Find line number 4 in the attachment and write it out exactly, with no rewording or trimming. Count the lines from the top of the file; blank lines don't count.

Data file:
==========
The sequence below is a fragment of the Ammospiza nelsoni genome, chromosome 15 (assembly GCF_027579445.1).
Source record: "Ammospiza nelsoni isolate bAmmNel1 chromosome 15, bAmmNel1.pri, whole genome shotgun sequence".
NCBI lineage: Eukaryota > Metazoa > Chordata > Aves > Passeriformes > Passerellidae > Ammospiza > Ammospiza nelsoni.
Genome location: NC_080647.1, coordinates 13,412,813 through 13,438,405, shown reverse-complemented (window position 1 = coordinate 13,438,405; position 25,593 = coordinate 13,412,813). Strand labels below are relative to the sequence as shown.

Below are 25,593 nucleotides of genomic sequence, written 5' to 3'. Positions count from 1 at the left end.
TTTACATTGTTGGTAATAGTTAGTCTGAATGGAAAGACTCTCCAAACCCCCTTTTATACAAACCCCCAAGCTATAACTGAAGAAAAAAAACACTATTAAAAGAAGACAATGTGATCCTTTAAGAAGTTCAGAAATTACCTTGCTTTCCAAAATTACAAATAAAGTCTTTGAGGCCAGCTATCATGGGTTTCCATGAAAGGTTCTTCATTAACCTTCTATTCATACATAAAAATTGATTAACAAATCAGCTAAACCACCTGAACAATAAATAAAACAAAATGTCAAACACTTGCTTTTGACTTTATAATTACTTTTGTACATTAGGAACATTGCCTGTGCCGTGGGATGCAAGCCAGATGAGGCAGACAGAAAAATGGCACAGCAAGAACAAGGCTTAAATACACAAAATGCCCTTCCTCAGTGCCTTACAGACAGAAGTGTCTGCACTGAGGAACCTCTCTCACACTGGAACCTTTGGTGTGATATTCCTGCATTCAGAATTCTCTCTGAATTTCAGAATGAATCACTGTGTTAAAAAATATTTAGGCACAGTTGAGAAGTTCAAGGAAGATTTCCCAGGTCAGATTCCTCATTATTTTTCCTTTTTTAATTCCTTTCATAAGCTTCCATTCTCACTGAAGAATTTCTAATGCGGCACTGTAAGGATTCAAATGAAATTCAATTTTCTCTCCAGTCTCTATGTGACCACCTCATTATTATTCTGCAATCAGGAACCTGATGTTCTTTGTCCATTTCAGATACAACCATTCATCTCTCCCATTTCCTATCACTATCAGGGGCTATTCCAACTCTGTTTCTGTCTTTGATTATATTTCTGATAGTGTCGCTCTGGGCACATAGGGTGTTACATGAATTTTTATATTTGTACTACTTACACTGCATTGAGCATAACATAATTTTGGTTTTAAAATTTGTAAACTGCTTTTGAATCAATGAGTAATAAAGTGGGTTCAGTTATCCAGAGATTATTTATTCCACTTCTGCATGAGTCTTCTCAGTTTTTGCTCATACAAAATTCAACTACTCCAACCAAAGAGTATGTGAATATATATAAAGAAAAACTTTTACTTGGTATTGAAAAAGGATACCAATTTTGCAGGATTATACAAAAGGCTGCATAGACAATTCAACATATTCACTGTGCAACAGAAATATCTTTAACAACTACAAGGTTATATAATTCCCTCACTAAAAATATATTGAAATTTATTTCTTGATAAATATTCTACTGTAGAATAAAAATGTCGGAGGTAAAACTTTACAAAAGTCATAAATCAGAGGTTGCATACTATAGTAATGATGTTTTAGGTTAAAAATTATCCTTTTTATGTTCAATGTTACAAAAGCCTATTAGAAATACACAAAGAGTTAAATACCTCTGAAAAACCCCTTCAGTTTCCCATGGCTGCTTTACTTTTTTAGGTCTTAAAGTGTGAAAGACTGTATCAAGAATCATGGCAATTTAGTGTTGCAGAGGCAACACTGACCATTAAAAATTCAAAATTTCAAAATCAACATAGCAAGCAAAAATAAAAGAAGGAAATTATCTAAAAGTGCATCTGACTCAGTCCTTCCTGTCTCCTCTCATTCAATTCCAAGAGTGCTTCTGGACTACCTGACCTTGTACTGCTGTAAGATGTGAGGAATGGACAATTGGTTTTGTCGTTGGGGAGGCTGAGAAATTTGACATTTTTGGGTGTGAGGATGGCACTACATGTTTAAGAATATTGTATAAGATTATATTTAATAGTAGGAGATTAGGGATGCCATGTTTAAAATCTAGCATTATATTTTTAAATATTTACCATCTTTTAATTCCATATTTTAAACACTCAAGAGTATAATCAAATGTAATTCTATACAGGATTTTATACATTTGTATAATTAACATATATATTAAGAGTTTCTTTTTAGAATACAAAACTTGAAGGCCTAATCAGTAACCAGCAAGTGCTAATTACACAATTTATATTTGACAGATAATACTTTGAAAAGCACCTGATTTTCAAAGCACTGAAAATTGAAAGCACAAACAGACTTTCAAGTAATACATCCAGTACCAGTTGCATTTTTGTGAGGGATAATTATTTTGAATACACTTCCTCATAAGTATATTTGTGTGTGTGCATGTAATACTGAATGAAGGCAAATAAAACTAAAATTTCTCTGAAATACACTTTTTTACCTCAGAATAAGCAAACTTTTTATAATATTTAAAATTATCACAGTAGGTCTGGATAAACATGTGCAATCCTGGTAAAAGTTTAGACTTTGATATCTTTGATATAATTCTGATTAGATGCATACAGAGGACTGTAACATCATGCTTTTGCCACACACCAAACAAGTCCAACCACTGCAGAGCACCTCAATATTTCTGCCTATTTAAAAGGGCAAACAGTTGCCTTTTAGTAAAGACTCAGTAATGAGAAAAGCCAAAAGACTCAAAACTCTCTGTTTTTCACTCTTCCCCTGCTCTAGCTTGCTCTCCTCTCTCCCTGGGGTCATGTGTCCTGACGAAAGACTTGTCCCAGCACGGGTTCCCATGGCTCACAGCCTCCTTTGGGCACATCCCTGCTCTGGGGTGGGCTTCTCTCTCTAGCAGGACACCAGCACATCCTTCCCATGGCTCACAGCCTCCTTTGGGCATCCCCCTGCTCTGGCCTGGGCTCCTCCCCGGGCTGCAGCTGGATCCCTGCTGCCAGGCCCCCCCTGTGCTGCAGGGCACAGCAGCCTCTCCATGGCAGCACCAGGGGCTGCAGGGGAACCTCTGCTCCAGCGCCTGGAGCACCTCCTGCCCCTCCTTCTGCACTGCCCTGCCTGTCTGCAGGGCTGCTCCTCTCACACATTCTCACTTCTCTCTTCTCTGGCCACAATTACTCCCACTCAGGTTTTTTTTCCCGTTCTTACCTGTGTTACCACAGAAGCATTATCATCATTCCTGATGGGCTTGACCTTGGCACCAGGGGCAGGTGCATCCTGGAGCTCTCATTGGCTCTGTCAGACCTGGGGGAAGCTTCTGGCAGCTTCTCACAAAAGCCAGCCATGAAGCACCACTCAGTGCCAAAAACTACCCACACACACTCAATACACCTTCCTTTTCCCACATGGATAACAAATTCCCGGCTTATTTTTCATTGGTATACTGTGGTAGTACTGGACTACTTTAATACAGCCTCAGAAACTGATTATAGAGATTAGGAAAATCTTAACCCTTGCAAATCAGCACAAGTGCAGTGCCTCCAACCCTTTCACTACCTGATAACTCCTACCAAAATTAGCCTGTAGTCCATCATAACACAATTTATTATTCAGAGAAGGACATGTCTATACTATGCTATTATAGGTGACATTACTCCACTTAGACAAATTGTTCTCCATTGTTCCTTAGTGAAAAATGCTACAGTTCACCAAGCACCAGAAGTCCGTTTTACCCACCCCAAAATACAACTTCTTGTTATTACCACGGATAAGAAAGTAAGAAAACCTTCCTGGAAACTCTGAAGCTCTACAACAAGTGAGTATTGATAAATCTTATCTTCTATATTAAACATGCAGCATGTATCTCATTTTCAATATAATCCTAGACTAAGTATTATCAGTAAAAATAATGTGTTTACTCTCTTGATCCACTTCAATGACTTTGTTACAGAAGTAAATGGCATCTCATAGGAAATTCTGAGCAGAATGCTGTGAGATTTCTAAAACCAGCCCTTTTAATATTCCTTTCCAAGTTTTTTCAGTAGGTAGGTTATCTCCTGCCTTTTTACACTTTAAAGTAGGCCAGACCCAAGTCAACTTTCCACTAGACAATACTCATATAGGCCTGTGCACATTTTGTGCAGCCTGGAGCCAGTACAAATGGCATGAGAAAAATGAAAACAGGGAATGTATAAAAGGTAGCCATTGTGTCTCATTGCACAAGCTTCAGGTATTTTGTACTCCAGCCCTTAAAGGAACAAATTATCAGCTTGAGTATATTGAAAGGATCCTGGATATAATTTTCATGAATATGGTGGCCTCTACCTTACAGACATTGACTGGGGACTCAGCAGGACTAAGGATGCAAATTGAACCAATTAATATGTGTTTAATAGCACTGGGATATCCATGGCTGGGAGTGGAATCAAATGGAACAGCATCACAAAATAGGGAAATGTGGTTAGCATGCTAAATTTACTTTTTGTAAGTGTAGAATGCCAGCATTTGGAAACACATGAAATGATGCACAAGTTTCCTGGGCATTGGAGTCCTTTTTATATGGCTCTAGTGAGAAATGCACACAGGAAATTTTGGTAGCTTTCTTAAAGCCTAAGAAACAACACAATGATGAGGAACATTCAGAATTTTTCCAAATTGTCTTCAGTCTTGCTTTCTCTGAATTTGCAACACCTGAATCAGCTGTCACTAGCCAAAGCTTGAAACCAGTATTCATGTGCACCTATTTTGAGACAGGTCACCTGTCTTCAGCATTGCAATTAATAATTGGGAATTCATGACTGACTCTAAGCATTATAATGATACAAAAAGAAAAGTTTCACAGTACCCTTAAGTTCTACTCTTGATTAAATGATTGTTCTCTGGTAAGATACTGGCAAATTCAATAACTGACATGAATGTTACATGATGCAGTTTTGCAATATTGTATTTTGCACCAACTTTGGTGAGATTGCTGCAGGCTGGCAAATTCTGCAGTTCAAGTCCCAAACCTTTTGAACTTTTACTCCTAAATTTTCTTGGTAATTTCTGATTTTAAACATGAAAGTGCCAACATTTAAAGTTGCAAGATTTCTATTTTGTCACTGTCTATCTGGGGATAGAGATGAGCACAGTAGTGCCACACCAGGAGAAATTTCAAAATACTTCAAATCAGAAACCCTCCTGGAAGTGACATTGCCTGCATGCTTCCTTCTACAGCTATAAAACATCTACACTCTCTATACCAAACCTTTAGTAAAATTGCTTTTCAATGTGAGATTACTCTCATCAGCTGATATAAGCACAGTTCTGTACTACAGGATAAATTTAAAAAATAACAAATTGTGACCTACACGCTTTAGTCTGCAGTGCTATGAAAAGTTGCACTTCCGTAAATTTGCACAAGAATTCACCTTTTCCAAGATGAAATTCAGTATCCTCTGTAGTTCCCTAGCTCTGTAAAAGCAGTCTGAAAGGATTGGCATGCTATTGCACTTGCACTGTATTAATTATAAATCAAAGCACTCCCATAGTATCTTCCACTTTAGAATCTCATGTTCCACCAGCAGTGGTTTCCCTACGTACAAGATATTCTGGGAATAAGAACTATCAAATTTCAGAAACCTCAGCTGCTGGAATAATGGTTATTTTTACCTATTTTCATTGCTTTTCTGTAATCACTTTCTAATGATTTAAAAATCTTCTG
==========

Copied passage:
Genome location: NC_080647.1, coordinates 13,412,813 through 13,438,405, shown reverse-complemented (window position 1 = coordinate 13,438,405; position 25,593 = coordinate 13,412,813). Strand labels below are relative to the sequence as shown.